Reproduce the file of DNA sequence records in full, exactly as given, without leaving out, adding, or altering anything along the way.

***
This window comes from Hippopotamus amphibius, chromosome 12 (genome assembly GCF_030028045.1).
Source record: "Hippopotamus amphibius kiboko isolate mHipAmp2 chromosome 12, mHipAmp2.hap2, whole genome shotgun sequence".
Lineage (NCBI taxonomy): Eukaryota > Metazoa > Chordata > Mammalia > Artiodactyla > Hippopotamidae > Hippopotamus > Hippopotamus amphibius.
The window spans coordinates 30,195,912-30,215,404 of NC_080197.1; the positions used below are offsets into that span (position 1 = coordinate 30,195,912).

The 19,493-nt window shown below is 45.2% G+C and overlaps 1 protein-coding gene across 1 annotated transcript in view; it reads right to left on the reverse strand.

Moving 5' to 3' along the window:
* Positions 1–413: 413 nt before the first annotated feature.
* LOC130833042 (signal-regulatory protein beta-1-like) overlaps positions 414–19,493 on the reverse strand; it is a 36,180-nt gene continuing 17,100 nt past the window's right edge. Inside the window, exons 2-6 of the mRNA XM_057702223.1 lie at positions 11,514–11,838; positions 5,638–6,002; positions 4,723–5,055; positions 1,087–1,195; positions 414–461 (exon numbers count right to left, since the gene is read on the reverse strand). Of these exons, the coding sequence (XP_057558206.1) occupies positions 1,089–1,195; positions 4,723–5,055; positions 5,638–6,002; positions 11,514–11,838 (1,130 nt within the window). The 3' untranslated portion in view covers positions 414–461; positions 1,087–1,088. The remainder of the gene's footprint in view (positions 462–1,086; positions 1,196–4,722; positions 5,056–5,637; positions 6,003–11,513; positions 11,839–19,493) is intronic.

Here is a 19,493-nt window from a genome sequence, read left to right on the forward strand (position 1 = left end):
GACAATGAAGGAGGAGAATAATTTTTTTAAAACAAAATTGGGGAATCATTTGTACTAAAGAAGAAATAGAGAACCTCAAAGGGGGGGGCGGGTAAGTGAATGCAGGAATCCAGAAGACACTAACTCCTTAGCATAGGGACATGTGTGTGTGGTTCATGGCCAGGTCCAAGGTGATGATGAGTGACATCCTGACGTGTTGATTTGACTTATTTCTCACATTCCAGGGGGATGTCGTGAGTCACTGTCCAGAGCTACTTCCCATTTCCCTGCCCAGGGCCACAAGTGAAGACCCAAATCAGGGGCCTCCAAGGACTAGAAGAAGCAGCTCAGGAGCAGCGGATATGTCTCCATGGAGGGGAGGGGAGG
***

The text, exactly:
This window comes from Hippopotamus amphibius, chromosome 12 (genome assembly GCF_030028045.1).
Source record: "Hippopotamus amphibius kiboko isolate mHipAmp2 chromosome 12, mHipAmp2.hap2, whole genome shotgun sequence".
Lineage (NCBI taxonomy): Eukaryota > Metazoa > Chordata > Mammalia > Artiodactyla > Hippopotamidae > Hippopotamus > Hippopotamus amphibius.
The window spans coordinates 30,195,912-30,215,404 of NC_080197.1; the positions used below are offsets into that span (position 1 = coordinate 30,195,912).

The 19,493-nt window shown below is 45.2% G+C and overlaps 1 protein-coding gene across 1 annotated transcript in view; it reads right to left on the reverse strand.

Moving 5' to 3' along the window:
* Positions 1–413: 413 nt before the first annotated feature.
* LOC130833042 (signal-regulatory protein beta-1-like) overlaps positions 414–19,493 on the reverse strand; it is a 36,180-nt gene continuing 17,100 nt past the window's right edge. Inside the window, exons 2-6 of the mRNA XM_057702223.1 lie at positions 11,514–11,838; positions 5,638–6,002; positions 4,723–5,055; positions 1,087–1,195; positions 414–461 (exon numbers count right to left, since the gene is read on the reverse strand). Of these exons, the coding sequence (XP_057558206.1) occupies positions 1,089–1,195; positions 4,723–5,055; positions 5,638–6,002; positions 11,514–11,838 (1,130 nt within the window). The 3' untranslated portion in view covers positions 414–461; positions 1,087–1,088. The remainder of the gene's footprint in view (positions 462–1,086; positions 1,196–4,722; positions 5,056–5,637; positions 6,003–11,513; positions 11,839–19,493) is intronic.

Here is a 19,493-nt window from a genome sequence, read left to right on the forward strand (position 1 = left end):
GACAATGAAGGAGGAGAATAATTTTTTTAAAACAAAATTGGGGAATCATTTGTACTAAAGAAGAAATAGAGAACCTCAAAGGGGGGGGCGGGTAAGTGAATGCAGGAATCCAGAAGACACTAACTCCTTAGCATAGGGACATGTGTGTGTGGTTCATGGCCAGGTCCAAGGTGATGATGAGTGACATCCTGACGTGTTGATTTGACTTATTTCTCACATTCCAGGGGGATGTCGTGAGTCACTGTCCAGAGCTACTTCCCATTTCCCTGCCCAGGGCCACAAGTGAAGACCCAAATCAGGGGCCTCCAAGGACTAGAAGAAGCAGCTCAGGAGCAGCGGATATGTCTCCATGGAGGGGAGGGGAGG